Both physical and mathematical models are used in the design of offshore structures and vessels to obtain data on the motions to be expected in various sea states. It is rare for any detailed measurements to be made of the motions subsequent to the commissioning of the vessel. The adequacy of original design assumption largely unknown and improvements which should come from these operational measurements are not made.

This paper describes the instrumentation of the 'uncle John' semi-submersible support vessel to measure the wave response in operational conditions. Full scale data of the vessel motions and the environment are presented for a variety of vessel and sea conditions. In addition, the paper provides equivalent numerical and model data to provide comparisons.


During the design process for offshore vessels physical and numerical models are used to predict the behaviour of the vessel. The operational behaviour of the vessel may well deviate from the predicted behaviour due to assumptions and simplifications originally made in the analytical processes used in design. For example, various non-linearities will have been ignored in analytical work, scale effects in model testing and shallow water or very steep waves may also have been excluded.

The objective of the work described in this paper was to undertake a series of full scale measurements of the wave response of a semi-submersible operating in the North Sea. These full scale measurements were then compared with those predicted from small scale physical model tests and also those predicted from a numerical model.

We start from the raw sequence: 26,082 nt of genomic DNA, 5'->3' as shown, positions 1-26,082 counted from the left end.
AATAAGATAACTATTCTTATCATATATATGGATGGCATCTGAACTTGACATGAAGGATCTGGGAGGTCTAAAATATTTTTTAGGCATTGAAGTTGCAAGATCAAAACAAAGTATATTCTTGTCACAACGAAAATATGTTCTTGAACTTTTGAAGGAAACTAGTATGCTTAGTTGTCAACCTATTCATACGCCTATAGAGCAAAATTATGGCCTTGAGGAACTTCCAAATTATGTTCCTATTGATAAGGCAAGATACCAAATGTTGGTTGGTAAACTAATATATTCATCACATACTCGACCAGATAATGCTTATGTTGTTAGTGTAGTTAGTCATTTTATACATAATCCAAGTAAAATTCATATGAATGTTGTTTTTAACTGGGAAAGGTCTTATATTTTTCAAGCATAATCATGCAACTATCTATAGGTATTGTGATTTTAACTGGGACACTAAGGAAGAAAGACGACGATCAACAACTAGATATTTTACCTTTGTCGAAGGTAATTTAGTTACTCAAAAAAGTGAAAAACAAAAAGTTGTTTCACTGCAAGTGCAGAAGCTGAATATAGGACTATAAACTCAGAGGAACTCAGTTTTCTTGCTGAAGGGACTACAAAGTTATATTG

The vessel chosen for this study was the Houlder Offshore ?Uncle John? semi-submersible support vessel[1], see Figure 1. This vessel was ideal as British Maritime Technology possessed a data base of results having been responsible for both the numerical and physical model studies which took place during the vessel design. An earlier study[2] indicated that there was reasonable agreement between the full scale and model test significant responses. The purpose of the present study was to examine more closely the agreement of the spectral and probability characteristics.


It was realised at the start of the project that it would be very difficult and expensive to repair or replace faulty equipment offshore. Hence non-redundant pieces of the measuring system installed on board were duplicated.

Eighteen measurement channel were recorded by the data logging system. These channels comprised:

  • 3 environment channels:- wave height, wind speed and wind direction.

  • 8 vessel motion channels:- sway, surge, heave, roll and pitch displacements, roll, pitch and yaw angular accelerations.

  • 7 vessel dynamic position (dp) computer signals:- surge, sway and yaw position errors, surge and sway dp force, target heading and yaw moment.

A block diagram of the instrumentation system is given in Figure 2.

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